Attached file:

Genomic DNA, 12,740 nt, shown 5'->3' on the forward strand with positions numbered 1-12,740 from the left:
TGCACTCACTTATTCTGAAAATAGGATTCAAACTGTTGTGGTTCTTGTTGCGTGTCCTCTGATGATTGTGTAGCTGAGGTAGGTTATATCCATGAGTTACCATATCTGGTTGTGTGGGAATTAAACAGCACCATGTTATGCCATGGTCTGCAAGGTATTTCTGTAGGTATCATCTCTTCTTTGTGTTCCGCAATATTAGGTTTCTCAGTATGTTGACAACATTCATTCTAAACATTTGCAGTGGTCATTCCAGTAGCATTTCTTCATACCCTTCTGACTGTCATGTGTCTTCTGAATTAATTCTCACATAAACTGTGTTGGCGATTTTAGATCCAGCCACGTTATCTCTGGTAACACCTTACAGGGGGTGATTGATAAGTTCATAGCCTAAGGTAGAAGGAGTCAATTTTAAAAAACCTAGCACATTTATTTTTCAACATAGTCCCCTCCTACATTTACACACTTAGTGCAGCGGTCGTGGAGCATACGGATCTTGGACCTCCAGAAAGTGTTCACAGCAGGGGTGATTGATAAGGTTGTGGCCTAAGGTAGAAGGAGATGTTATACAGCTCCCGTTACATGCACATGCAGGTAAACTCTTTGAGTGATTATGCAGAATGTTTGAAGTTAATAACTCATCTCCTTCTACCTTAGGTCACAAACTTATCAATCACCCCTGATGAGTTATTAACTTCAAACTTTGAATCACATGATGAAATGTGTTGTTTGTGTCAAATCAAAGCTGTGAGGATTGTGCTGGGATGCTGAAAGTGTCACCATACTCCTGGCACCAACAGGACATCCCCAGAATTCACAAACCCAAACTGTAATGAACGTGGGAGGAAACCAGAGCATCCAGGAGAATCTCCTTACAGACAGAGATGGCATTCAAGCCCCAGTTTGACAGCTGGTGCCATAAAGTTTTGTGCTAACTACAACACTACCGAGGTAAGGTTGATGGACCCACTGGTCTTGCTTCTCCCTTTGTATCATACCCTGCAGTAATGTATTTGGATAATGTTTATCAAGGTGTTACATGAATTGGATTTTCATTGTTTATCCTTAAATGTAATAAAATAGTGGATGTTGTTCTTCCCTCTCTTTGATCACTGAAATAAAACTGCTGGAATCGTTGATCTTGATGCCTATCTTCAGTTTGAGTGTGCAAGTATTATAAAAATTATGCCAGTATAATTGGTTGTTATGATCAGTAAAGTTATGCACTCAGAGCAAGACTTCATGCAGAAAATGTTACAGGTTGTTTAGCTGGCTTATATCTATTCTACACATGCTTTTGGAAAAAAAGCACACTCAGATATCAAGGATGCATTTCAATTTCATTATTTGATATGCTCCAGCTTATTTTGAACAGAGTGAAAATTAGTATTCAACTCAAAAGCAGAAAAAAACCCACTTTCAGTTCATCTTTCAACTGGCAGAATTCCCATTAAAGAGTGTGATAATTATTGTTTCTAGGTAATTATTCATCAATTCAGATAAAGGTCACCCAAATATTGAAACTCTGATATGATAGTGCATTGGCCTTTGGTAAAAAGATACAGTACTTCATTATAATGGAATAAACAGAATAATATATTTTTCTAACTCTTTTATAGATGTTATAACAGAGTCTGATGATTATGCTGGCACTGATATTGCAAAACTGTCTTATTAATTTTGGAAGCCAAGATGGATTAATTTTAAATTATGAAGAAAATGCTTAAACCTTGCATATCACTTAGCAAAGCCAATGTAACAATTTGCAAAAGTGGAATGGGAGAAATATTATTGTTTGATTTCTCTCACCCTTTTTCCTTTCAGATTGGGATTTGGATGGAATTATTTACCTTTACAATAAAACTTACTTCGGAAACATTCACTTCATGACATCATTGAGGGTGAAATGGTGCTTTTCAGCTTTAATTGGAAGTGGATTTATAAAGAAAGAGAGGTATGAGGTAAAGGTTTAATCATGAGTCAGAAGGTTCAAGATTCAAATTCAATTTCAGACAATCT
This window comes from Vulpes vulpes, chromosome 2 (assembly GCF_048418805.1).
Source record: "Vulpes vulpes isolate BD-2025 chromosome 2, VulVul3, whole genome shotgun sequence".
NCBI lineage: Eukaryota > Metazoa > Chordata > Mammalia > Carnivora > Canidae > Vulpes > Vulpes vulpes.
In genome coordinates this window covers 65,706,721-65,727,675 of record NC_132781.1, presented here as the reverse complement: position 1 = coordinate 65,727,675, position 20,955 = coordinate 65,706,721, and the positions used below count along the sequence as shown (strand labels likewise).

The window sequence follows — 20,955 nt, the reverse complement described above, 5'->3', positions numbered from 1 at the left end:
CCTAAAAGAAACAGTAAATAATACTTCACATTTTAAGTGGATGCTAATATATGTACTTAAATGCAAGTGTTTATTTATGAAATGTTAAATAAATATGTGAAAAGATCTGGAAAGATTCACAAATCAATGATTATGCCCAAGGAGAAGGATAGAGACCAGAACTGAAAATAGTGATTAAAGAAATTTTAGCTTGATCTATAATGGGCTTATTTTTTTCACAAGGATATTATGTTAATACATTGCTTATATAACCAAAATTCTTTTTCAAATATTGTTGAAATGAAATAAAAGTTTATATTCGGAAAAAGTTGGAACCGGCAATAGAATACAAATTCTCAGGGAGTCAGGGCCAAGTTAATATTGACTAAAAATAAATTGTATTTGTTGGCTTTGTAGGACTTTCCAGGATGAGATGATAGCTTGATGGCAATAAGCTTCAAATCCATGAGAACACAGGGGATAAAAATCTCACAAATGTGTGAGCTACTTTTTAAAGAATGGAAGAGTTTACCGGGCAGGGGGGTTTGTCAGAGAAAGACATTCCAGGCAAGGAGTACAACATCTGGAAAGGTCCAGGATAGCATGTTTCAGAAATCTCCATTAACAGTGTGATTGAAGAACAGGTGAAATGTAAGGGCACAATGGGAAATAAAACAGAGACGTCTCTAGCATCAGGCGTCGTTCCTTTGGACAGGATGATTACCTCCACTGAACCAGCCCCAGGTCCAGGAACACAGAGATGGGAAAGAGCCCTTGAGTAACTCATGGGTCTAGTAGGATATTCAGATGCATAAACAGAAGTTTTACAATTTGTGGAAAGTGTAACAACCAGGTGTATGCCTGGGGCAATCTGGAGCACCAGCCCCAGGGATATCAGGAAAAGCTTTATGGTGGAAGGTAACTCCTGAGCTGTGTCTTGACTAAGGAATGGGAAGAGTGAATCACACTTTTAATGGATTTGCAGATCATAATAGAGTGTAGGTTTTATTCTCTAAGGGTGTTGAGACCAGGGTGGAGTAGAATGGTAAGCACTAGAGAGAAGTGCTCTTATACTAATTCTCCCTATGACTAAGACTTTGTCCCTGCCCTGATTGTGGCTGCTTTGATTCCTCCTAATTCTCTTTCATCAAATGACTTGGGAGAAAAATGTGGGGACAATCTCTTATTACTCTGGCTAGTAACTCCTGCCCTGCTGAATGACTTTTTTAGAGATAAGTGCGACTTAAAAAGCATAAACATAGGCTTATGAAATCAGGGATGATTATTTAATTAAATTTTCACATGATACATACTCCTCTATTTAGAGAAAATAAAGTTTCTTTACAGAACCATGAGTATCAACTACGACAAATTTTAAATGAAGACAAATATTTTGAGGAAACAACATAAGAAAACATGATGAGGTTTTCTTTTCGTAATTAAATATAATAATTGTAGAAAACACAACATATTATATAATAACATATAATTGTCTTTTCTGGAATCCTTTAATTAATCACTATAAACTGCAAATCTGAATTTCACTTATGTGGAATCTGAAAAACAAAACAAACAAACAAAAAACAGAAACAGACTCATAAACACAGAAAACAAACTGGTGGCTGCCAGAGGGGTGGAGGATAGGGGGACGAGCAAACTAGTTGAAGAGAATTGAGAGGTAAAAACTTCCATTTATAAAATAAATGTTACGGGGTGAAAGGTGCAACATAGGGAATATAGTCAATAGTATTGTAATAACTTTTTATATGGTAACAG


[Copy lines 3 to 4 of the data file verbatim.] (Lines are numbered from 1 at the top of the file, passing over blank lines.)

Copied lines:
This window comes from Vulpes vulpes, chromosome 2 (assembly GCF_048418805.1).
Source record: "Vulpes vulpes isolate BD-2025 chromosome 2, VulVul3, whole genome shotgun sequence".